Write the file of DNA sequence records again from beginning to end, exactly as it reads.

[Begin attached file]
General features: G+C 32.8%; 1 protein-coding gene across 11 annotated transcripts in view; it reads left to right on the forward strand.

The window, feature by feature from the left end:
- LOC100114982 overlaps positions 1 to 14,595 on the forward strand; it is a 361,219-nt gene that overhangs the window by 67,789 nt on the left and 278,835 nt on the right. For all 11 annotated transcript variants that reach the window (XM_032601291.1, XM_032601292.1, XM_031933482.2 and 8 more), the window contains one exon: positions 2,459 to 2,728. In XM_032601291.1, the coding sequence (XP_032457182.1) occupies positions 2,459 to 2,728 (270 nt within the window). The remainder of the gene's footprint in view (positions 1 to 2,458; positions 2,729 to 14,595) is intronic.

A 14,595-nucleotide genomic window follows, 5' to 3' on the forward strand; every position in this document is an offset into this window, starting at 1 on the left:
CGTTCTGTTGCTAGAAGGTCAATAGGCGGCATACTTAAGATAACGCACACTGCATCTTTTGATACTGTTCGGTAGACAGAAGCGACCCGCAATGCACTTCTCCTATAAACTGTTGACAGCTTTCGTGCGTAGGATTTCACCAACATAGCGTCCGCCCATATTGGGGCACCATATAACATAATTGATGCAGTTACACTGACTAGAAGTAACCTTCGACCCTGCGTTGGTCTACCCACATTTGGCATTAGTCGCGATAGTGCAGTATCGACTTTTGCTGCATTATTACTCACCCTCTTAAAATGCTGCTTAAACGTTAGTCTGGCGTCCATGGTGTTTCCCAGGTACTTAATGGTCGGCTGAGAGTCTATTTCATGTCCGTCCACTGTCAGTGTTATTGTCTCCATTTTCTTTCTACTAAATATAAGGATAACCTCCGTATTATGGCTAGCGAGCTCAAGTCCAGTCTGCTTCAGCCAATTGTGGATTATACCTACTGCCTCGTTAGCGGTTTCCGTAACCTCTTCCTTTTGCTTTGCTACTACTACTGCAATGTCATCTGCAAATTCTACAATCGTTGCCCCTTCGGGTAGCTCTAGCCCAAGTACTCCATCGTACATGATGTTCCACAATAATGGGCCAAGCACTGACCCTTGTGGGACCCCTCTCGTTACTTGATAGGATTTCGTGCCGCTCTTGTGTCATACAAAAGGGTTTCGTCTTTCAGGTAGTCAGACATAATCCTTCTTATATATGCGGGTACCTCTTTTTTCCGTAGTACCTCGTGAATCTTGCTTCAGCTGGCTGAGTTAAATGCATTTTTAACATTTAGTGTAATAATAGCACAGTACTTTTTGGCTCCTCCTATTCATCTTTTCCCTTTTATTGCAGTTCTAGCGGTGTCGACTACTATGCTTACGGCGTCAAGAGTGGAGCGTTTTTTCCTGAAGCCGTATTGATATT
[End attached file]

General features: G+C 32.8%; 1 protein-coding gene across 11 annotated transcripts in view; it reads left to right on the forward strand.

The window, feature by feature from the left end:
- LOC100114982 overlaps positions 1 to 14,595 on the forward strand; it is a 361,219-nt gene that overhangs the window by 67,789 nt on the left and 278,835 nt on the right. For all 11 annotated transcript variants that reach the window (XM_032601291.1, XM_032601292.1, XM_031933482.2 and 8 more), the window contains one exon: positions 2,459 to 2,728. In XM_032601291.1, the coding sequence (XP_032457182.1) occupies positions 2,459 to 2,728 (270 nt within the window). The remainder of the gene's footprint in view (positions 1 to 2,458; positions 2,729 to 14,595) is intronic.

A 14,595-nucleotide genomic window follows, 5' to 3' on the forward strand; every position in this document is an offset into this window, starting at 1 on the left:
CGTTCTGTTGCTAGAAGGTCAATAGGCGGCATACTTAAGATAACGCACACTGCATCTTTTGATACTGTTCGGTAGACAGAAGCGACCCGCAATGCACTTCTCCTATAAACTGTTGACAGCTTTCGTGCGTAGGATTTCACCAACATAGCGTCCGCCCATATTGGGGCACCATATAACATAATTGATGCAGTTACACTGACTAGAAGTAACCTTCGACCCTGCGTTGGTCTACCCACATTTGGCATTAGTCGCGATAGTGCAGTATCGACTTTTGCTGCATTATTACTCACCCTCTTAAAATGCTGCTTAAACGTTAGTCTGGCGTCCATGGTGTTTCCCAGGTACTTAATGGTCGGCTGAGAGTCTATTTCATGTCCGTCCACTGTCAGTGTTATTGTCTCCATTTTCTTTCTACTAAATATAAGGATAACCTCCGTATTATGGCTAGCGAGCTCAAGTCCAGTCTGCTTCAGCCAATTGTGGATTATACCTACTGCCTCGTTAGCGGTTTCCGTAACCTCTTCCTTTTGCTTTGCTACTACTACTGCAATGTCATCTGCAAATTCTACAATCGTTGCCCCTTCGGGTAGCTCTAGCCCAAGTACTCCATCGTACATGATGTTCCACAATAATGGGCCAAGCACTGACCCTTGTGGGACCCCTCTCGTTACTTGATAGGATTTCGTGCCGCTCTTGTGTCATACAAAAGGGTTTCGTCTTTCAGGTAGTCAGACATAATCCTTCTTATATATGCGGGTACCTCTTTTTTCCGTAGTACCTCGTGAATCTTGCTTCAGCTGGCTGAGTTAAATGCATTTTTAACATTTAGTGTAATAATAGCACAGTACTTTTTGGCTCCTCCTATTCATCTTTTCCCTTTTATTGCAGTTCTAGCGGTGTCGACTACTATGCTTACGGCGTCAAGAGTGGAGCGTTTTTTCCTGAAGCCGTATTGATATT